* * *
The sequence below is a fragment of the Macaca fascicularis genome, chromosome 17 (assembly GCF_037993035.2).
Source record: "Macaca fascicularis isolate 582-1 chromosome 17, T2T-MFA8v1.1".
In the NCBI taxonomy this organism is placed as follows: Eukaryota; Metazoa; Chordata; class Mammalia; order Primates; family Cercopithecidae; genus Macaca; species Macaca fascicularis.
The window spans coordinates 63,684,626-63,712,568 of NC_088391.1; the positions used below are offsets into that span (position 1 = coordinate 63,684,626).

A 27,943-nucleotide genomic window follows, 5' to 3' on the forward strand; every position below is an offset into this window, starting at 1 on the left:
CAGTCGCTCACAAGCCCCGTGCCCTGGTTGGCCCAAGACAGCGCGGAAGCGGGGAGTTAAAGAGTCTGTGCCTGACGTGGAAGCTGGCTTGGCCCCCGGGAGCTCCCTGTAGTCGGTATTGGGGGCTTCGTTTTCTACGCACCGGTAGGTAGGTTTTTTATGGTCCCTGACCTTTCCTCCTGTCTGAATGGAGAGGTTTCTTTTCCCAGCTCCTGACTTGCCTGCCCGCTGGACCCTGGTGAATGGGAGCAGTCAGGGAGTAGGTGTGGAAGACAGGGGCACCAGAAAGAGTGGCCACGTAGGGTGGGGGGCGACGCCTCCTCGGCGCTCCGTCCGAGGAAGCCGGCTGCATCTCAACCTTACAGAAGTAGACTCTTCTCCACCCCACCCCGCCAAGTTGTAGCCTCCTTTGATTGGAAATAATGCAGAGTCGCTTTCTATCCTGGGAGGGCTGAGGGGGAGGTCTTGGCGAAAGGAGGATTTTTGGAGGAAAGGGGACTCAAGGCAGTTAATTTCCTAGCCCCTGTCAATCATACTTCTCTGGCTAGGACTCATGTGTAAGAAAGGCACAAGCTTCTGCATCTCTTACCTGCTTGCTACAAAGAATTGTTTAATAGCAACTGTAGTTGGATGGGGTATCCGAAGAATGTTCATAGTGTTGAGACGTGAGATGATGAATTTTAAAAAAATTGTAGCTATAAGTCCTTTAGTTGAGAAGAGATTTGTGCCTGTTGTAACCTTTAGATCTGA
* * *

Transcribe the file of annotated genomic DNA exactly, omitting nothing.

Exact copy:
The sequence below is a fragment of the Macaca fascicularis genome, chromosome 17 (assembly GCF_037993035.2).
Source record: "Macaca fascicularis isolate 582-1 chromosome 17, T2T-MFA8v1.1".
In the NCBI taxonomy this organism is placed as follows: Eukaryota; Metazoa; Chordata; class Mammalia; order Primates; family Cercopithecidae; genus Macaca; species Macaca fascicularis.
The window spans coordinates 63,684,626-63,712,568 of NC_088391.1; the positions used below are offsets into that span (position 1 = coordinate 63,684,626).

A 27,943-nucleotide genomic window follows, 5' to 3' on the forward strand; every position below is an offset into this window, starting at 1 on the left:
CAGTCGCTCACAAGCCCCGTGCCCTGGTTGGCCCAAGACAGCGCGGAAGCGGGGAGTTAAAGAGTCTGTGCCTGACGTGGAAGCTGGCTTGGCCCCCGGGAGCTCCCTGTAGTCGGTATTGGGGGCTTCGTTTTCTACGCACCGGTAGGTAGGTTTTTTATGGTCCCTGACCTTTCCTCCTGTCTGAATGGAGAGGTTTCTTTTCCCAGCTCCTGACTTGCCTGCCCGCTGGACCCTGGTGAATGGGAGCAGTCAGGGAGTAGGTGTGGAAGACAGGGGCACCAGAAAGAGTGGCCACGTAGGGTGGGGGGCGACGCCTCCTCGGCGCTCCGTCCGAGGAAGCCGGCTGCATCTCAACCTTACAGAAGTAGACTCTTCTCCACCCCACCCCGCCAAGTTGTAGCCTCCTTTGATTGGAAATAATGCAGAGTCGCTTTCTATCCTGGGAGGGCTGAGGGGGAGGTCTTGGCGAAAGGAGGATTTTTGGAGGAAAGGGGACTCAAGGCAGTTAATTTCCTAGCCCCTGTCAATCATACTTCTCTGGCTAGGACTCATGTGTAAGAAAGGCACAAGCTTCTGCATCTCTTACCTGCTTGCTACAAAGAATTGTTTAATAGCAACTGTAGTTGGATGGGGTATCCGAAGAATGTTCATAGTGTTGAGACGTGAGATGATGAATTTTAAAAAAATTGTAGCTATAAGTCCTTTAGTTGAGAAGAGATTTGTGCCTGTTGTAACCTTTAGATCTGA